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Tuesday, February 1

African American Heritage Month

As is tradition, February is designated as the time America gives special recognition to contributions African Americans have made to the American experience. Not too long ago, African American Heritage Month was Negro History Week. Such an expansion of this annual observation reflects an adjustment in America’s willingness to embrace diversity. More importantly, the change in moniker from Black to African American demonstrates a transformation of a group of people desiring a reconnection to another continent – Africa.

 That reconnection for me came when I journeyed with NASW Illinois Chapter’s International Activities Network in 2002 to South Africa – and I was forever transformed. Thus, I reflect on some lessons learned in South Africa that enriches our observance of African American Heritage Month.

 One of the most indelible moments in my mind was visiting the courthouse in downtown Durban, South Africa. The courthouse, a remnant of the system of Apartheid, was a complicated labyrinth, with various entrances and hallways. Once in the courtroom, we saw a line along the floor that separated the room in half. We learned that the line was once where a partition was, which separated the various races under Apartheid. Public buildings had to be complexly designed to ensure that no white, black or coloured (a designation of those of mixed races) would ever encounter each other in the public forum. Before any Americans become all too self-righteous, vestiges of Jim Crow’s legacy abound even today. All we need is to look in our neighborhoods.

 Despite the ravages of poverty, HIV/AIDS, and past history of discrimination and racism, South Africans’ hope for a better future was manifested not only in their songs and dance, but their generosity toward visitors. That ubiquitous hope was reflected in the national holiday, Heritage Day. This day was set aside to commemorate how various tribes and nations played a part in the development of South Africa. South Africans did not use this time to examine past grievances — as shameful as they may have been — but explore opportunities to build bridges within their communities. If we could only heed their lessons learned.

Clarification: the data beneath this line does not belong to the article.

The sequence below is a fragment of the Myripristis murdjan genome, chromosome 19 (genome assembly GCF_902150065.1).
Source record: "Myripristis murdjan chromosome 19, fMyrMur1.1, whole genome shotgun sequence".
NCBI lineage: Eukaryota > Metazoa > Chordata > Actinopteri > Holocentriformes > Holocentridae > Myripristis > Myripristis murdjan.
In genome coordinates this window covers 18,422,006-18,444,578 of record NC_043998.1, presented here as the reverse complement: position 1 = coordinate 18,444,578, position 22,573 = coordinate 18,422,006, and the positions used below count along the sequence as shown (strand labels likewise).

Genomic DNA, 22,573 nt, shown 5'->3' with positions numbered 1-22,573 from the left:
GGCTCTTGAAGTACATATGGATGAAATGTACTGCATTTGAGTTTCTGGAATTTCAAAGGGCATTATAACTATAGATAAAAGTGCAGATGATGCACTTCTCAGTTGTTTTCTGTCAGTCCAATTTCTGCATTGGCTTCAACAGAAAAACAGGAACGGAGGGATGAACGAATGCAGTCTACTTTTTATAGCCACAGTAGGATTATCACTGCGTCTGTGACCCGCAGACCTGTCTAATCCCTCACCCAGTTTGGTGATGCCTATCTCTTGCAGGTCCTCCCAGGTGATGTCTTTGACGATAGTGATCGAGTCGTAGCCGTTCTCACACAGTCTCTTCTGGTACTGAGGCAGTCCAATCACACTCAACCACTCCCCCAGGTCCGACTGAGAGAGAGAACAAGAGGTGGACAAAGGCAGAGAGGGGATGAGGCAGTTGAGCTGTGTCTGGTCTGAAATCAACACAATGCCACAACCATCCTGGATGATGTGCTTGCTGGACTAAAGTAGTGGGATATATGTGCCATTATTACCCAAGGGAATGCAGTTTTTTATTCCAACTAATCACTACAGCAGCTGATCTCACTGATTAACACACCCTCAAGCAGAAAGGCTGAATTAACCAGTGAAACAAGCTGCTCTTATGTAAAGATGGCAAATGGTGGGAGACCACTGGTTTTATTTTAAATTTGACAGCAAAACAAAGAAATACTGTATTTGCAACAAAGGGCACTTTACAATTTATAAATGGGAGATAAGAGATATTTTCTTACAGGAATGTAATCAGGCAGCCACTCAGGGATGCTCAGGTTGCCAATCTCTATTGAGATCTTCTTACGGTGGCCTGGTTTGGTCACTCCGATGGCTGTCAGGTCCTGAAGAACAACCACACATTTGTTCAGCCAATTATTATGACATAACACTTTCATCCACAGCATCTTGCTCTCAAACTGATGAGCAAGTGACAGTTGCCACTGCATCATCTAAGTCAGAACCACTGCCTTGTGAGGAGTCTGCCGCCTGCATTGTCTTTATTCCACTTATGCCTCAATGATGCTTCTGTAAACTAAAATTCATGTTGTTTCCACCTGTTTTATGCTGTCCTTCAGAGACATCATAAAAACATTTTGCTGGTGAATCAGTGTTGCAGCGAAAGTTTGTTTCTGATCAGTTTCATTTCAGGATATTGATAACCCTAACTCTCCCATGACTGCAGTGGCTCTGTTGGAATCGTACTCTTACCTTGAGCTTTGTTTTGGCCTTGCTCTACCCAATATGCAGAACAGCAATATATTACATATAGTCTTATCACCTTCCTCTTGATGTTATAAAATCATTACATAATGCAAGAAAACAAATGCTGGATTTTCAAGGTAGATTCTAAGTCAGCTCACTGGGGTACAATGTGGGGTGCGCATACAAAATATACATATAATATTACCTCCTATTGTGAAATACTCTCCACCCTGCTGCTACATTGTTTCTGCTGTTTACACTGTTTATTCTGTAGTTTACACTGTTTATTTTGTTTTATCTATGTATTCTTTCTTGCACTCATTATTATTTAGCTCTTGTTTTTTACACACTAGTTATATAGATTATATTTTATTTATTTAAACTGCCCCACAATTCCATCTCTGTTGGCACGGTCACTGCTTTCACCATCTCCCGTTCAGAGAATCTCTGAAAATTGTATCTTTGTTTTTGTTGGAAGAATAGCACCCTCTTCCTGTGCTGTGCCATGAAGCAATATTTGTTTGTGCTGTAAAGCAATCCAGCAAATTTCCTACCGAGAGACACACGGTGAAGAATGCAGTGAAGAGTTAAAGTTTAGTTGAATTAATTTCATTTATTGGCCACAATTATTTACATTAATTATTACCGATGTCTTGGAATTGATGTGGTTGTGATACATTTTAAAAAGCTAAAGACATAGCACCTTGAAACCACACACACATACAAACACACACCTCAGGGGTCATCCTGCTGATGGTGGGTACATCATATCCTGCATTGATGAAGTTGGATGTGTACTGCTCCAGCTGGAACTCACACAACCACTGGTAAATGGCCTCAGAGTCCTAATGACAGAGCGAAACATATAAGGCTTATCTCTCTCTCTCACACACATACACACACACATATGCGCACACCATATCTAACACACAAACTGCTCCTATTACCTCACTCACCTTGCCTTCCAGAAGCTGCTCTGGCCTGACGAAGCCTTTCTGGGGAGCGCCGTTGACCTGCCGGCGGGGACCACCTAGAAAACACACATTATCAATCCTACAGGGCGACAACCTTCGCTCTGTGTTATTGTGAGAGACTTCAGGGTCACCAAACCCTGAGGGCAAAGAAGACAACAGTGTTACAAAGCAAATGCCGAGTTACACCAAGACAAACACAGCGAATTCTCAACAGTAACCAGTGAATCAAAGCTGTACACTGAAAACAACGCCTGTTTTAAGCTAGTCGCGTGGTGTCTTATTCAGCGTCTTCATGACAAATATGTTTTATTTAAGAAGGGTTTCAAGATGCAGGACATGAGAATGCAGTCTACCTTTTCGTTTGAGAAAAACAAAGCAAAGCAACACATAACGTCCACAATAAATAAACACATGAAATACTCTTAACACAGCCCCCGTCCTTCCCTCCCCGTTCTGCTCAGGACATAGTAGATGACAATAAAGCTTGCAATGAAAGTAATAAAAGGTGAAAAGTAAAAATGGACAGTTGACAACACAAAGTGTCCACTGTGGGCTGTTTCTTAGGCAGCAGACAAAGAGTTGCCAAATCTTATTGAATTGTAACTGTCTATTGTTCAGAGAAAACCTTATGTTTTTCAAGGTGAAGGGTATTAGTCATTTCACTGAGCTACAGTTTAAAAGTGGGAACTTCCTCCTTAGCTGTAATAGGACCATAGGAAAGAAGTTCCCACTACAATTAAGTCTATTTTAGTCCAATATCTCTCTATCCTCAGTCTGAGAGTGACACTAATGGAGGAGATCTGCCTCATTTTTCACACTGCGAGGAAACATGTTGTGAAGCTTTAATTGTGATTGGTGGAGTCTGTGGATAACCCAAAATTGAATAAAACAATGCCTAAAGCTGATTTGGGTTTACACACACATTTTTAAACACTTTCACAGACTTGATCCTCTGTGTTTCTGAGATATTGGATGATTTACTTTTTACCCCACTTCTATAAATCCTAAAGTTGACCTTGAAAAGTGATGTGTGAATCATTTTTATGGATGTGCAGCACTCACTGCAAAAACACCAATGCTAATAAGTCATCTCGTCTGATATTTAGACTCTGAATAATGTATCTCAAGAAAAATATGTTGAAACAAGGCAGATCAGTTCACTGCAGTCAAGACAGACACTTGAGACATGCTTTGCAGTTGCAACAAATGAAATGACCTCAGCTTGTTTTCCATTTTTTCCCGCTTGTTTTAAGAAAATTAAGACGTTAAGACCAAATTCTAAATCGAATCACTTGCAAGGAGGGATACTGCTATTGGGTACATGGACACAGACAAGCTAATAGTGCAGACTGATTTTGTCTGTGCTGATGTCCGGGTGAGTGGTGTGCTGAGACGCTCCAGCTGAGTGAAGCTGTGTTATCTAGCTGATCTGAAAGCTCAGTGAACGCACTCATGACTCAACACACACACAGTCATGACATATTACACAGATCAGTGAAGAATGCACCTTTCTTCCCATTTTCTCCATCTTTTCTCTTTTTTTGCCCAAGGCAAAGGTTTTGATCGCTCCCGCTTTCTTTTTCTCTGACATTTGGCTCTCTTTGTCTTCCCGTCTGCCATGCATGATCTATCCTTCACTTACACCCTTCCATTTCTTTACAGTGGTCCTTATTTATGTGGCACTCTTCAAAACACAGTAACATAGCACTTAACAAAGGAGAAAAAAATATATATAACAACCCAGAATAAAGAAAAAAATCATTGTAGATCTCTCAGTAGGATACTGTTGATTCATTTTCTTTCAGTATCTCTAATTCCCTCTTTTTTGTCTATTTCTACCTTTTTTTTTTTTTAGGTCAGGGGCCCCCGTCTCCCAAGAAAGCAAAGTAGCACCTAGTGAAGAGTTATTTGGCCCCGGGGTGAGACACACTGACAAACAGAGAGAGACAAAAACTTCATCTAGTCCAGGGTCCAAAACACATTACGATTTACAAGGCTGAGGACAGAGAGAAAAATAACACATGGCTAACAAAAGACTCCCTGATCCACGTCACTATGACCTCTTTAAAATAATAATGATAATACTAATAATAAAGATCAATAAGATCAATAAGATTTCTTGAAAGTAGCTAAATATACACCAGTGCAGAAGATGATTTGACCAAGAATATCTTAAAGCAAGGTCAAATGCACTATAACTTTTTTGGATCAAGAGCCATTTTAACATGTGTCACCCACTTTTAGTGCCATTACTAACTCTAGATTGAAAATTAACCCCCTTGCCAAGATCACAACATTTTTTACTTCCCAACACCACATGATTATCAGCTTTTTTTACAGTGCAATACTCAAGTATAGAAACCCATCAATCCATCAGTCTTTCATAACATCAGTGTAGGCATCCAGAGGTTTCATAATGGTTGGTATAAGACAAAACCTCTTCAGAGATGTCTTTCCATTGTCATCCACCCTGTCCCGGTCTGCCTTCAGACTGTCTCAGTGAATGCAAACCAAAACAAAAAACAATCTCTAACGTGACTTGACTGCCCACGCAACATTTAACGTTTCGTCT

This willingness to forge a new identity as the “New South Africa” is borne out of an old African concept. Ubuntu. I am because we are. This concept eschews the American myth of “rugged individualism” for what I believe to be a healthier concept of communal responsibility. We are not islands unto ourselves, but our personal narratives are inextricably linked to one another’s. Thus, observing African American Heritage month is just a beginning to this community-building process. Given the tenets of social work, we are in a unique position to lead groups to a better understanding of one another.

 There will be many opportunities for NASW members to learn more about African American history or the history of many other groups that comprise the American experience. One such opportunity would be the practice symposium Social Work and Social WelfareResponses to African AmericanMales presented by the Chicago Sandy Mills, EdD, LCSW, ACSWAs I write this column, NASW IL Chapter is preparing for a new legislative session with the 95thIllinois General Assembly. I will be working on the approved NASW IL Chapter legislative agenda, which was published in last months Networker. A new associate, my son, AaronMills, joined my consulting firm and will help me in representing and working on NASW issues this session. Aaron has a BS in psychology from Bradley University and a year of study in neuro-psychology at the Chicago Medical School/Fitch School of Behavioral Health Science. He also has several years of experience working with the homeless and mentally ill populations in Chicago. During the past 4 years, Aaron worked as a human rights investigator for the state of Illinois. Phil Milsk, a former legal aid attorney, also continues to work with me. Rene Hunt, an MSW Gary Kenzer, ACSWWith our annual Lobby Day event just around the corner, we have a number of items to bring to your attention. First, visit the NASW Illinois Chapter web site at: http://www.naswil.org/ and register online NOW. Please complete the NEW SECURE form to register for the 2005 Lobby Day! Remember Students SAVE $2.00 per registration off the full price of $14.00 (TOTAL OF $12.00) if registering online. Chapter of the National Association of Black Social Workers, April 22. For more information, check websites, http://www.ssa.uchicago.edu or www.nabswchicago.org.

 However you commemorate African American Heritage month, I encourage you to just do it.

 Javan Owens, LCSW: Field Review Administrator for Illinois Department of Children and Family Services Mr. Owens is involved in the International Activities Network and member of the finance committee. Mr. Owens is also co-chairman of the 2005 statewide conference.

Posted on 02/01/05 at 02:08 PM

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